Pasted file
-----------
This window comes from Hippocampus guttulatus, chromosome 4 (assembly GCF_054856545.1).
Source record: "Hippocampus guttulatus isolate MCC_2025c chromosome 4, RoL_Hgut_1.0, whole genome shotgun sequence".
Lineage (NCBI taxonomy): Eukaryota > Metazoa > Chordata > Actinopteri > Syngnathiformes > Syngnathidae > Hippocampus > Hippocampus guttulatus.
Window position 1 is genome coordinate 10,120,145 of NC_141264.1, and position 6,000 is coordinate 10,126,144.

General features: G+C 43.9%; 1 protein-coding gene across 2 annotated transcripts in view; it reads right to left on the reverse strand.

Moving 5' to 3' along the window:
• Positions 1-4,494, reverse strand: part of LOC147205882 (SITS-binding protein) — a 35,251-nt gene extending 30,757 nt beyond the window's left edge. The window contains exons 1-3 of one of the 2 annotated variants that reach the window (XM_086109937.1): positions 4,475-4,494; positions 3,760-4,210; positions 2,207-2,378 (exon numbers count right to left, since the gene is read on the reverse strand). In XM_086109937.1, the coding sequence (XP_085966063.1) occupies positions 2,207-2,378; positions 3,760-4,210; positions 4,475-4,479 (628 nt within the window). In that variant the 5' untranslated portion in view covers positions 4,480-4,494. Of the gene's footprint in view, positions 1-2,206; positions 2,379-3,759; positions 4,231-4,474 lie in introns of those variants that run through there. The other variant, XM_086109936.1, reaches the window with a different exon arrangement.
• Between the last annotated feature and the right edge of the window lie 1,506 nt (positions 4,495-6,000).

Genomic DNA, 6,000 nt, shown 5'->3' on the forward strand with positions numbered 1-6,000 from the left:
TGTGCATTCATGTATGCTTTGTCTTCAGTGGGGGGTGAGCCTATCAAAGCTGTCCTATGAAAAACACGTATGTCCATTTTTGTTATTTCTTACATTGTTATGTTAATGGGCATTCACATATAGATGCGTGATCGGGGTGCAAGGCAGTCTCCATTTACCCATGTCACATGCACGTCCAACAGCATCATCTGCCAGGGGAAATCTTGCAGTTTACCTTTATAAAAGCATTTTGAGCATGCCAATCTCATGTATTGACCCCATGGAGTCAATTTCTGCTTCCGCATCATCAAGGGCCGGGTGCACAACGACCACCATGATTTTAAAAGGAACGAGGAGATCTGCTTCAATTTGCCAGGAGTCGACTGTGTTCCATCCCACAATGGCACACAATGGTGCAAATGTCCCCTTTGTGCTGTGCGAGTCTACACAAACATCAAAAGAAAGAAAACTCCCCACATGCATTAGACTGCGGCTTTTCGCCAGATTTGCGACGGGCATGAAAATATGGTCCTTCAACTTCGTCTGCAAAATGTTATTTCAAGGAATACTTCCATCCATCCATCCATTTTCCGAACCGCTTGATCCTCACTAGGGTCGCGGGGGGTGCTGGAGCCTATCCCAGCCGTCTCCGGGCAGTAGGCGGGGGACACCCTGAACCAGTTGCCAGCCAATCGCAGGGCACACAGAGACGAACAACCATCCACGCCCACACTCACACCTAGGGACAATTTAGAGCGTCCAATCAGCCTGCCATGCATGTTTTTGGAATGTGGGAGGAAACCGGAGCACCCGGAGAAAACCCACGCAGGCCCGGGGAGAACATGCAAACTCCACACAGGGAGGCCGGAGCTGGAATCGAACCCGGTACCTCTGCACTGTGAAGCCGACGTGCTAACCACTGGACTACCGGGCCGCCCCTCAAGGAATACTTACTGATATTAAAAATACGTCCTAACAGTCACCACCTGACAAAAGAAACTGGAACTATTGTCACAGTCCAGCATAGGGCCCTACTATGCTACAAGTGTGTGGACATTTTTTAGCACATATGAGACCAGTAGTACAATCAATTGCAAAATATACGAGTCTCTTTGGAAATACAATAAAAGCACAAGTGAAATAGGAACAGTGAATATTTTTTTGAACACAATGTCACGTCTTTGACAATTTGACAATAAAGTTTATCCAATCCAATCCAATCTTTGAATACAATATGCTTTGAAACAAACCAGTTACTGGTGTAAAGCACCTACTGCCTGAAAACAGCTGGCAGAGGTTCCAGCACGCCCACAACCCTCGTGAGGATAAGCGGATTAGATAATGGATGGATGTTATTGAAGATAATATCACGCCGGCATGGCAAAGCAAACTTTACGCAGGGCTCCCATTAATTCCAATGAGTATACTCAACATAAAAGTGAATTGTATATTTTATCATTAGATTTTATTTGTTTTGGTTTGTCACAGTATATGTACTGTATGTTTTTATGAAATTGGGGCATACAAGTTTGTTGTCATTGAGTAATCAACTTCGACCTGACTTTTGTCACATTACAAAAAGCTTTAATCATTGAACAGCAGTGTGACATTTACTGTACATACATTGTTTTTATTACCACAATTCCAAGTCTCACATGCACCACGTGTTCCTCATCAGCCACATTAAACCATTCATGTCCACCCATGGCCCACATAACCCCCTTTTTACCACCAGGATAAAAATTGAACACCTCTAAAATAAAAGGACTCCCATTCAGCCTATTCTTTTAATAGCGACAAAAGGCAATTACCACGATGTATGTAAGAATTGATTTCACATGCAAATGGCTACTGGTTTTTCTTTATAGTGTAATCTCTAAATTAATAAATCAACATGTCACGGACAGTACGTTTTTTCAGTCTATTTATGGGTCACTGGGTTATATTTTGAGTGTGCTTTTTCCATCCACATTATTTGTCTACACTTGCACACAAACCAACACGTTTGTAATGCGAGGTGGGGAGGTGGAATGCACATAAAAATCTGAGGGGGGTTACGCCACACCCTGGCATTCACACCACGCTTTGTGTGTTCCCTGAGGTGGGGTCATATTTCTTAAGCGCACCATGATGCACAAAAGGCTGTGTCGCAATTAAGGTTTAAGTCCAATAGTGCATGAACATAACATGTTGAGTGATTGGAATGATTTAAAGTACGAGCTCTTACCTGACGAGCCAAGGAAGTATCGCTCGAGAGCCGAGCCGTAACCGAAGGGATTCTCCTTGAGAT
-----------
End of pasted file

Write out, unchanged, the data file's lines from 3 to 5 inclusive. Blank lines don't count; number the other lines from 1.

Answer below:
Lineage (NCBI taxonomy): Eukaryota > Metazoa > Chordata > Actinopteri > Syngnathiformes > Syngnathidae > Hippocampus > Hippocampus guttulatus.
Window position 1 is genome coordinate 10,120,145 of NC_141264.1, and position 6,000 is coordinate 10,126,144.

General features: G+C 43.9%; 1 protein-coding gene across 2 annotated transcripts in view; it reads right to left on the reverse strand.